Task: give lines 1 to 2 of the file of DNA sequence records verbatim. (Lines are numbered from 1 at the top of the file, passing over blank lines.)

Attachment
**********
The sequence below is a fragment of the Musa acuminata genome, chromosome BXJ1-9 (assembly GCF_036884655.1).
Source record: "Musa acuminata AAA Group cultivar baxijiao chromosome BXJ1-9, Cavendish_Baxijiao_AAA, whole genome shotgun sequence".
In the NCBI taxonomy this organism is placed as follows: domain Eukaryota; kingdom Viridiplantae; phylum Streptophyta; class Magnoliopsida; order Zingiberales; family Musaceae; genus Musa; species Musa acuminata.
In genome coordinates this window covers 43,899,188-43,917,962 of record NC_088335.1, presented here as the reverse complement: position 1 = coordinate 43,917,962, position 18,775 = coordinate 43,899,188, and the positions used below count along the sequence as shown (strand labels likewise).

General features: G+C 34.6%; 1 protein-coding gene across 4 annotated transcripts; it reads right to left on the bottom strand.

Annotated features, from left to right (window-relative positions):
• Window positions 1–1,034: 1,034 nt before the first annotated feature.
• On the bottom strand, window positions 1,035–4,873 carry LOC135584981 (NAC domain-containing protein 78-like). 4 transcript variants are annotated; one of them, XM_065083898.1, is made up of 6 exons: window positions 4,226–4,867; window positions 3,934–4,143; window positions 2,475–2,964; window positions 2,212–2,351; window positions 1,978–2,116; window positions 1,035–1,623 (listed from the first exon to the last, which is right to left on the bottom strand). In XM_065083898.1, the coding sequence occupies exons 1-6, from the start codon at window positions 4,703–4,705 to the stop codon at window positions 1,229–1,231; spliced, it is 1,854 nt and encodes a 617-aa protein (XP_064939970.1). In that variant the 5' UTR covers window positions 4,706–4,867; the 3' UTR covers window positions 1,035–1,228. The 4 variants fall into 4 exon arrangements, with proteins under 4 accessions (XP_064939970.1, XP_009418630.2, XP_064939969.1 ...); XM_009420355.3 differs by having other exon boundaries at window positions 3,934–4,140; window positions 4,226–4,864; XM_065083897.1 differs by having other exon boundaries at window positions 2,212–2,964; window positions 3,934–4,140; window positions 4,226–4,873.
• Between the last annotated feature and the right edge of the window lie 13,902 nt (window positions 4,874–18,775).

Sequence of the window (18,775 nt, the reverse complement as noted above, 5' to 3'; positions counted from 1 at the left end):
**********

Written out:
The sequence below is a fragment of the Musa acuminata genome, chromosome BXJ1-9 (assembly GCF_036884655.1).
Source record: "Musa acuminata AAA Group cultivar baxijiao chromosome BXJ1-9, Cavendish_Baxijiao_AAA, whole genome shotgun sequence".